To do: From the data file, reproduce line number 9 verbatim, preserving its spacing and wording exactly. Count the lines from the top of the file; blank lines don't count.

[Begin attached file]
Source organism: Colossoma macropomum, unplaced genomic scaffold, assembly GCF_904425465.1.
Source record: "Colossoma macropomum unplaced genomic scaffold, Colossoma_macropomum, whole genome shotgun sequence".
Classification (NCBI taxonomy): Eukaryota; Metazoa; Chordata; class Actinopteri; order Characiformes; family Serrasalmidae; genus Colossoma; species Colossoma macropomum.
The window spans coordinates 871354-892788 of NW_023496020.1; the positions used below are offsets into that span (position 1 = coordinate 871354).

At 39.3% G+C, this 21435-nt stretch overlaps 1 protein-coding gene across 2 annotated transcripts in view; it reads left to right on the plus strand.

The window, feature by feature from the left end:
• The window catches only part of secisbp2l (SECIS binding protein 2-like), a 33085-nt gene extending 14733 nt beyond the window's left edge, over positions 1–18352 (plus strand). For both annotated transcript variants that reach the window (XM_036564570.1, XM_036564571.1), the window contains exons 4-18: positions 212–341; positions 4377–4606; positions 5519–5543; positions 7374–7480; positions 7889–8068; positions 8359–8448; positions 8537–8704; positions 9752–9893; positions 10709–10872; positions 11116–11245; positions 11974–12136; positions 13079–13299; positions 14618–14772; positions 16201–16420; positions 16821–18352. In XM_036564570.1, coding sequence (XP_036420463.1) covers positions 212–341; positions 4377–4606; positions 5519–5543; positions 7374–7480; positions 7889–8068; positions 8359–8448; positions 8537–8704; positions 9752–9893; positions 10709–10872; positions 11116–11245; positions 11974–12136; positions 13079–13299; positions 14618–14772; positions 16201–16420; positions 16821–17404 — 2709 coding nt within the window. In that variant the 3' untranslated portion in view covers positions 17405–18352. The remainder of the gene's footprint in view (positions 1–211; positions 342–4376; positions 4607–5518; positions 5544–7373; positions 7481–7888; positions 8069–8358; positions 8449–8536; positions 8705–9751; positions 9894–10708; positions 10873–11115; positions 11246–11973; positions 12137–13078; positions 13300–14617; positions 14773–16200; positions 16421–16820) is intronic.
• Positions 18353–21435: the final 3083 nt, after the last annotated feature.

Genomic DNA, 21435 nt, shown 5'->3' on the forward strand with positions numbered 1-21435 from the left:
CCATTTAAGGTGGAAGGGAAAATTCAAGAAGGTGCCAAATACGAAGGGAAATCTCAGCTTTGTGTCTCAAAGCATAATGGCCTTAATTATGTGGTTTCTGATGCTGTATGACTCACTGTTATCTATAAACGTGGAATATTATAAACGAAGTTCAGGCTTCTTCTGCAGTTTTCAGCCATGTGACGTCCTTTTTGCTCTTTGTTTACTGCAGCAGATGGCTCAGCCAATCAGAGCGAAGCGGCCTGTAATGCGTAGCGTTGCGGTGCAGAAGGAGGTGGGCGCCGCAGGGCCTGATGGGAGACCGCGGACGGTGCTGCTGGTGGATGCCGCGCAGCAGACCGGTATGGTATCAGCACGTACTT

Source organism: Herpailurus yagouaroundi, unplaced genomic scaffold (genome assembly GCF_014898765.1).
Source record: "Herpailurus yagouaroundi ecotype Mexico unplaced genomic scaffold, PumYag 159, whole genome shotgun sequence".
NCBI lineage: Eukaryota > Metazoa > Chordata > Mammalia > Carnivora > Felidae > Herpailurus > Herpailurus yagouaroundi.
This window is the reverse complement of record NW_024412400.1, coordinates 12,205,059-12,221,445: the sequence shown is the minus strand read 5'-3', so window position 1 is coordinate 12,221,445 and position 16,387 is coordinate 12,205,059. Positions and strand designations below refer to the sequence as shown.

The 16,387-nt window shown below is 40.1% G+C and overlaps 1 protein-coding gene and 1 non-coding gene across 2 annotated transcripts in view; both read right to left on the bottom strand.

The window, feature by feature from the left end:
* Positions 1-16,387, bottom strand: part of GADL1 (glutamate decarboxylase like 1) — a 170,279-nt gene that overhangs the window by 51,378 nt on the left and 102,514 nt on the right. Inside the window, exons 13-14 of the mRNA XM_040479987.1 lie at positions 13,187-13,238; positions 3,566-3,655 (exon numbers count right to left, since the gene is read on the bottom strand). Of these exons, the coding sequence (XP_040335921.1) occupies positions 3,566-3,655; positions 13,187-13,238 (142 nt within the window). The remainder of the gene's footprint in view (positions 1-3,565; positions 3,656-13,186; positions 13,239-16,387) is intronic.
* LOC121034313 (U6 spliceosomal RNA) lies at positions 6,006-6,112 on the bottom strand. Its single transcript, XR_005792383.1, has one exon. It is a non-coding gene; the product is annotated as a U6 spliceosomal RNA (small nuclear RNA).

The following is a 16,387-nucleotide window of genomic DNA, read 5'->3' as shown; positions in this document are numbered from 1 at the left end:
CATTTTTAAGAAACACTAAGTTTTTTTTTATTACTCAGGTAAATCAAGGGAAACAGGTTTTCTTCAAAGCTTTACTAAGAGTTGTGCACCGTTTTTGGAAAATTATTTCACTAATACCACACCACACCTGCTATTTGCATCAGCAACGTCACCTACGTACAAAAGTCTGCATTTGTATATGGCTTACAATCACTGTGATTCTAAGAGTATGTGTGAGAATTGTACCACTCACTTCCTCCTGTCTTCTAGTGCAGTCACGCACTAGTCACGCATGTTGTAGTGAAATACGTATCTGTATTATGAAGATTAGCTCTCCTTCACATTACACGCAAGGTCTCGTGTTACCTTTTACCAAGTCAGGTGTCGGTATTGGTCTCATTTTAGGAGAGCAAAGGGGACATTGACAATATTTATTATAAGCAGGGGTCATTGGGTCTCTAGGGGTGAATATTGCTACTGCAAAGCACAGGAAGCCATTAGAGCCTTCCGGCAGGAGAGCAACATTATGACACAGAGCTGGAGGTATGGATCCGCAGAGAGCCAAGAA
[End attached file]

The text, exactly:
Genomic DNA, 21435 nt, shown 5'->3' on the forward strand with positions numbered 1-21435 from the left: